Episcopal Church leaders set to consider blessing rite for same-sex couples
While acknowledging that Christianity and Judaism have long regarded homosexual relations as sinful, the commission report contends that some of those condemnations are rooted in ambiguous biblical passages.
Paul's condemnation of "unnatural" sex acts in the Book of Romans, they say, might have been a condemnation of temple prostitution. And Leviticus' command that homosexual acts be punished by stoning, while "difficult," can be discounted as a byproduct of the "strict gender hierarchy of the ancient Mediterranean world."
A longtime supporter of a same-sex blessing, Bennison said in a recent interview that he was not entirely certain the measure would win the necessary approval in the House of Bishops.
"Some bishops I've talked to say it's going to be much easier for the deputies" — the laity and clergy who make up the convention's "lower" chamber — "because they don't have to face the fallout," he said. "It's the bishops' desks where the mail is going to land" in dioceses where gay marriage is largely perceived as an assault on Christianity.
However, Bishop Sean Rowe of the Episcopal Diocese of Northwestern Pennsylvania, based in Erie, said passage appeared assured "and unlikely to prove destructive."
Reaction within his "middle-of-the-road" diocese will be "mixed" if it passes, Rowe predicted. "For some it will be a cause to celebrate, and for others a source of disappointment. But we've been having conversations on human sexuality for some time, and learned to disagree in ways that are charitable."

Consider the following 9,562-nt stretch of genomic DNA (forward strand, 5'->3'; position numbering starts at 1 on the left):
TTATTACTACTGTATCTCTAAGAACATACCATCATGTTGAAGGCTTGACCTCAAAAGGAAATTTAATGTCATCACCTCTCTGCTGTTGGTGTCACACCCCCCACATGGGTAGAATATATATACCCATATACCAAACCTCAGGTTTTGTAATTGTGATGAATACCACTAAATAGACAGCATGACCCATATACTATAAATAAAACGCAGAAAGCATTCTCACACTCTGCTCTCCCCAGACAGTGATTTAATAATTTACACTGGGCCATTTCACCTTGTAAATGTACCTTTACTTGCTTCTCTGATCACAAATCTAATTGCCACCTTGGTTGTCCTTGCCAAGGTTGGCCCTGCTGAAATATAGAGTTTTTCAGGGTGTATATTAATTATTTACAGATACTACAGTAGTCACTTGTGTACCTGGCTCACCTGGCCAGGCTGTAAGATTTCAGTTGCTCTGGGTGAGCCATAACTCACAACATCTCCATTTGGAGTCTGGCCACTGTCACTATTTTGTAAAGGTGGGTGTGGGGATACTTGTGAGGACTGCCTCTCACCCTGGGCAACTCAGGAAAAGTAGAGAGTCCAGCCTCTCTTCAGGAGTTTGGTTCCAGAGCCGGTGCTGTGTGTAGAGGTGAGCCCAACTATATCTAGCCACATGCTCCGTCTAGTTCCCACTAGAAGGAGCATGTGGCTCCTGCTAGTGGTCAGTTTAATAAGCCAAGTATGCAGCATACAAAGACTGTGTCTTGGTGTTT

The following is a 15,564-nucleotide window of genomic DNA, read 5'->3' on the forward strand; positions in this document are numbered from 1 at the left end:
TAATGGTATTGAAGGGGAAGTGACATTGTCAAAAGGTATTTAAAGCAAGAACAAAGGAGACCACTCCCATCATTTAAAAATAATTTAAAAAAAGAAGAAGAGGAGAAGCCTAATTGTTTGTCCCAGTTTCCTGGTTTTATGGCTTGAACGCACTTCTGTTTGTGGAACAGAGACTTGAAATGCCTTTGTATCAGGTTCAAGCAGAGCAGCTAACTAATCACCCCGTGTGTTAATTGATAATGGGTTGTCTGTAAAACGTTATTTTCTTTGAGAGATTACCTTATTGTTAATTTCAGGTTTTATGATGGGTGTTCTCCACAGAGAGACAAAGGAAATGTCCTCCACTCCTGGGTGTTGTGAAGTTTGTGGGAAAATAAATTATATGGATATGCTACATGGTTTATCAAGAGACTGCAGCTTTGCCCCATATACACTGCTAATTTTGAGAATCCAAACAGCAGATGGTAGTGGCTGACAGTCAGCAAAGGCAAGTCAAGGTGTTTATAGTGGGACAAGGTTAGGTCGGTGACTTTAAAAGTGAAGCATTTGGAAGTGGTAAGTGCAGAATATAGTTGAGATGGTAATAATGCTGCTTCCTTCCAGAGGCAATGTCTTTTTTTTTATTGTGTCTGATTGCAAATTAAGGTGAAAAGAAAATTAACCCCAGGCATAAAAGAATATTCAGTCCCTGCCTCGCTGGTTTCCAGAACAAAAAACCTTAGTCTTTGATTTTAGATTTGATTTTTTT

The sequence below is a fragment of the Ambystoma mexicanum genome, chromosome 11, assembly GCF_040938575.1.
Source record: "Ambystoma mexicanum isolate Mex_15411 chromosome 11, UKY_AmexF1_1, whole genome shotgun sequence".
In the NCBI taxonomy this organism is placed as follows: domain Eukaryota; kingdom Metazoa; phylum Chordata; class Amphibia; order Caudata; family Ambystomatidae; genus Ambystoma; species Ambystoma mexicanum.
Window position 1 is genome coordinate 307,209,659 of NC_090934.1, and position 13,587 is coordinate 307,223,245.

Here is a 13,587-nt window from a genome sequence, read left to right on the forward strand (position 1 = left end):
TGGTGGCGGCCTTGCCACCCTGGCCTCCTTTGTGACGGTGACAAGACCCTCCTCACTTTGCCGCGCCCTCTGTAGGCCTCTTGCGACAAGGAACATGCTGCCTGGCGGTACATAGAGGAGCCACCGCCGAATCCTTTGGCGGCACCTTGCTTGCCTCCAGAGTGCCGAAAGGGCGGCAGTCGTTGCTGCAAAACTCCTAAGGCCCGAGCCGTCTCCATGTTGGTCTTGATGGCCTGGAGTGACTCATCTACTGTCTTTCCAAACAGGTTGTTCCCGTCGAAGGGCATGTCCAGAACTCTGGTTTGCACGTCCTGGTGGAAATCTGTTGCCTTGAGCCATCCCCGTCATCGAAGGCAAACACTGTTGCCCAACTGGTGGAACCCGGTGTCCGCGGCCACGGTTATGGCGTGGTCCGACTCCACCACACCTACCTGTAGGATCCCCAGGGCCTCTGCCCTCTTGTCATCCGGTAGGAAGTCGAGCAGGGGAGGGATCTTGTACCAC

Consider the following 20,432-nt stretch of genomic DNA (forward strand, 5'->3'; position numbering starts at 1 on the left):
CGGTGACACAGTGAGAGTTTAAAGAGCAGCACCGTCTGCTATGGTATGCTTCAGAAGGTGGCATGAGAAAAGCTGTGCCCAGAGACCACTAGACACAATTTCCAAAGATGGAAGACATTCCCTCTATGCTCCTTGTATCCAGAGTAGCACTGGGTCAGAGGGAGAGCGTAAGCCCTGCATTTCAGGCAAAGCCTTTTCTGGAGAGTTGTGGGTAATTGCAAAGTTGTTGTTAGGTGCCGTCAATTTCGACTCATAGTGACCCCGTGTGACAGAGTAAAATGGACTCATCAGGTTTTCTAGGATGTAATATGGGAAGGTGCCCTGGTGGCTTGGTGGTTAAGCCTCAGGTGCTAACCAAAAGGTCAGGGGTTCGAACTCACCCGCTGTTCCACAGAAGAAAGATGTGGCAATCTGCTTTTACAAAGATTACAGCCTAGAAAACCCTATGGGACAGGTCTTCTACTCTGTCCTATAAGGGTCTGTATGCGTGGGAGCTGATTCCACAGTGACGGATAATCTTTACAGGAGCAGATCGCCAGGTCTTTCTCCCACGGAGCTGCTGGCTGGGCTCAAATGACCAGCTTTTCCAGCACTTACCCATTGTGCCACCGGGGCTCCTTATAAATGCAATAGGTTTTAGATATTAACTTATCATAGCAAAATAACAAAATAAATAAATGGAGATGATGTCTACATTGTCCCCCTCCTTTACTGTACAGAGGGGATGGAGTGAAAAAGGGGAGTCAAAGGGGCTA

Bennison, who as a seminary professor in the 1990s organized some of the Episcopal Church's earliest seminars on same-sex marriage, said he did not expect passage of the rite to be nearly as controversial as the 2003 ordination of the Rev. Gene V. Robinson as bishop of New Hampshire.
After the New Hampshire diocese elected the openly gay Robinson by a wide margin, the House of Bishops approved the appointment, and the denomination's presiding bishop joined in his consecration.
Robinson's ordination outraged Anglican bishops in Africa, Asia and South America, however, and provoked nearly half the parishes in the Pittsburgh diocese to quit the Episcopal Church in 2008. They have since formed the Anglican Church in North America, which claim 1,000 conservative congregations and 100,000 members in the United States and Canada.
For Bennison and many other Episcopalians who advocate for gay ordination and marriage rights, however, the biblical injunctions against homosexuality are important — but not the final word.
"We have (biblical) texts that endorsed slavery, but nobody today believes that slavery is the will of God," he said. "So there's continuing revelation" about notions of right and wrong.
"That doesn't mean we can make up anything we want to," he said, "but the authority to accept what scripture means lies in the community of believers."
©2012 The Philadelphia Inquirer; Visit The Philadelphia Inquirer at www.philly.com ; Distributed by MCT Information Services
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